La Regista: The grand final wash-up

Vince Rugari looks back in his unique way at all the issues from another big week of Australian football, including all the issues of a controversial A-League grand final
By Vince Rugari

Joe Marston medal farce inexcusable

We needed an afternoon of football ecstasy, La Regista proclaimed last week. Instead, we got a dog's breakfast. With another grand final at Suncorp Stadium and a guaranteed crowd of 50,000, FFA were through on goal and one-on-one with the goalkeeper. All they had to do was keep their nerve, round the man with the gloves and slot the ball into the back of the net and they would have guaranteed themselves a welcome few days of good news. The game itself was nothing to write home about, and only the late, late drama [we'll get to that] saved it from becoming one big, fat anti-climax. But no. FFA's shot sailed high and wide into Row Z, and somehow the Joe Marston medal was hanging around the neck of Thomas Broich straight after the final whistle. Not sure which bit would have been more embarrassing - asking Broich to hand it back, or telling a still-angry Jacob Burns to hurry up with his post-game shower because there were 20 journalists waiting for him in the press conference room. Honestly, and La Regista tries to avoid cross-code comparisons like this, but would this happen at the AFL Grand Final? In the NRL? Overseas? Of course not. This isn't reality TV. You cannot stuff that up. Particularly when the past season has, despite the spin claiming the contrary, been one to forget when it comes to off-field matters. Clive Palmer would have been beside himself.

Gillett cops the heat, but what of the linesman?

The last thing La Regista wants to do is get involved in the debate over whether or not that penalty was indeed the correct call. Was there contact? Probably. Did that contact constitute a foul? It's borderline. Was Besart Berisha off balance anyway after slaloming through three Perth defenders? Maybe. Did he dive? No, he fell over. Regardless of what happened, referee Jarred Gillett has now earned himself life-long notoriety for blowing the whistle and pointing to the spot for one of the A-League's most contentious penalties. His girlfriend, a Roar employee and an innocent party to this incident, has also shamefully been dragged into this mess. All the while, everyone seems to have overlooked the fact that Berisha was offside - behind the last defender, Bas van den Brink - when Thomas Broich made the pass to him. We're not sure which linesman - it was either Cream or Cheeseman, the two brilliantly-named assistants to Gold Coast product Gillett - was responsible for this mistake, but it's only fair that their private life is dragged into the spotlight now, because Gillett and his significant other have been unfairly slapped with a stigma that will follow them in football for the next little while. Or maybe we should just all calm down and think about other people before grabbing our pitchforks and flaming torches and starting a witch-hunt. Just a thought.

The football gods favour the brave

There is a dreadful, misleading and exploitive book out there on the market named The Secret. You may have heard of it. It was a spin-off of this documentary [very loose term in this context] that came out in 2006. The basic premise of The Secret is the law of attraction - that if you really want something badly enough, and that you think about it and believe it and stay positive, the universe will deliver it. It sounds like new-age nuff-nuff material, but Sunday's grand final may have given it a little bit of credibility. Perth had zero shots on goal and parked the bus. That's a negative approach. Brisbane had the initiative, and kept pushing and pushing - until finally, in the last 10 minutes, everything suddenly clicked into place from them. If it didn't happen then, it would have happened in extra time. The point is, the Roar wanted it, and they got it. The Glory tried to stop them - and nearly got away with a win on an own goal, which would have been a travesty of justice - but couldn't. It just goes to show that in football, good generally triumphs over evil.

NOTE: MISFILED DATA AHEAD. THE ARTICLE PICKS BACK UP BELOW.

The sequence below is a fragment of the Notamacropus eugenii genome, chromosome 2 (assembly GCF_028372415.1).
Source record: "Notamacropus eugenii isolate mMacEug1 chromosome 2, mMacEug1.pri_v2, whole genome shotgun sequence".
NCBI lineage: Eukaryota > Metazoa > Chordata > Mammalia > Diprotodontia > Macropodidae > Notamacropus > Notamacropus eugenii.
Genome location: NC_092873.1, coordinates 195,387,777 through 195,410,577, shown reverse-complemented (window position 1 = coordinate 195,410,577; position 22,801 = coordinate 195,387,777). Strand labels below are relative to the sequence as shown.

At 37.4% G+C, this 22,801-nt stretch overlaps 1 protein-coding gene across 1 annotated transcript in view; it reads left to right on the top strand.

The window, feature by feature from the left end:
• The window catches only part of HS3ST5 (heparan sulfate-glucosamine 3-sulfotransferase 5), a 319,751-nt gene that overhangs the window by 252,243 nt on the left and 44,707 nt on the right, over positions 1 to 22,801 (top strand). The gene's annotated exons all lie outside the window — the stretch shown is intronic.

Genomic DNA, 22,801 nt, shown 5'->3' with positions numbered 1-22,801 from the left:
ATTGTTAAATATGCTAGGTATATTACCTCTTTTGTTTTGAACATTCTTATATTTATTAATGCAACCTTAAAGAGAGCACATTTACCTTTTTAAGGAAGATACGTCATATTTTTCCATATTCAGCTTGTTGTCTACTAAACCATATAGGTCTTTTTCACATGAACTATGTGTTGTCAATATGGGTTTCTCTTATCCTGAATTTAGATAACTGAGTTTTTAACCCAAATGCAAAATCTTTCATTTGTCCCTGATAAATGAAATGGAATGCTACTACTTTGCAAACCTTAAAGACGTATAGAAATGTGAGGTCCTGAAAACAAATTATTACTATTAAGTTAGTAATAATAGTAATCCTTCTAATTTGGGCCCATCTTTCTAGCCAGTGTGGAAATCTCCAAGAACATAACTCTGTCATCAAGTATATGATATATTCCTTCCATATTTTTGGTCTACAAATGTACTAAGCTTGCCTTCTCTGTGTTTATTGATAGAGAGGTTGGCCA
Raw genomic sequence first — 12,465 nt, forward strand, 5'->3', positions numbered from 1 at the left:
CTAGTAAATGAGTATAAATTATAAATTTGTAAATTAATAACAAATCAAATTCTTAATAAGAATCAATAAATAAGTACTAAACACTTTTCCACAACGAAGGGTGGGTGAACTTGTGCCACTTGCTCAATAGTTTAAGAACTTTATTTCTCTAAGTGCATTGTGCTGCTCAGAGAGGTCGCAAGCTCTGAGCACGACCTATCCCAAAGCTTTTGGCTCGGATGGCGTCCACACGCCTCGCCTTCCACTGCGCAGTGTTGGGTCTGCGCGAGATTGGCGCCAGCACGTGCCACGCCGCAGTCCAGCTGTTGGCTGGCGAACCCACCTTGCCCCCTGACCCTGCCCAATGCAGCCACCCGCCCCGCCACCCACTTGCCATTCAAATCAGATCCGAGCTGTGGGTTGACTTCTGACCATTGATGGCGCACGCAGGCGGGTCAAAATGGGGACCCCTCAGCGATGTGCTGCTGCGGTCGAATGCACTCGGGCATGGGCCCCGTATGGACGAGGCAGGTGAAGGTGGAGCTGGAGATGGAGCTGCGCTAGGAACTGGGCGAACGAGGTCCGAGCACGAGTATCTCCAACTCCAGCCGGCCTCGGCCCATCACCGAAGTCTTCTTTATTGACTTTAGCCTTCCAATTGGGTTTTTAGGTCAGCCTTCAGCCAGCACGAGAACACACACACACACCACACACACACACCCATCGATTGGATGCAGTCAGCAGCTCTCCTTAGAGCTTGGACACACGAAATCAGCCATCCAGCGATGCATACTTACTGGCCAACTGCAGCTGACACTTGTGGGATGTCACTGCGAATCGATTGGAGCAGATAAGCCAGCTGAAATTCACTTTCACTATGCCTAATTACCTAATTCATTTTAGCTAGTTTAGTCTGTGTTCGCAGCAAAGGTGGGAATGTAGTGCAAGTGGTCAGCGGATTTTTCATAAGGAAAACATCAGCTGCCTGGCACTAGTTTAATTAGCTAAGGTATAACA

Quote of the week

After handing the Joe Marston medal to Perth captain Jacob Burns, who was the rightful winner of the award, Thomas Broich was pretty cool about the whole kerfuffle. But when asked if he was surprised when he was called up on stage to accept it, clearly he got his back up: "I always feel like I have to defend myself. For the past two years now I've decided two grand finals and you're still asking me that question if I deserve it or not." Gold.


Player of the week

Of course, we can't go past Jacob Burns here, for his match on Sunday was the best of anyone on the park. It wasn't the kind of game where there was an absolute stand-out - Berisha and Broich were quiet until the final 10 minutes, and Perth again didn't get a single shot on goal. But Burns' grit and courage in the centre of the park halted numerous Roar attacks and inspired his men to hold on for dear life. They did, but not for long enough.

Youngster of the week 

Congratulations to Melbourne Heart stopper Curtis Good, who is on trial with Newcastle United. It's a good opportunity for him. He's a good player, Newcastle are a good club and it's good that Heart have realized there is no good to be gained from standing in his way. We hope this comes good for him. Sorry. I'll grab my coat.

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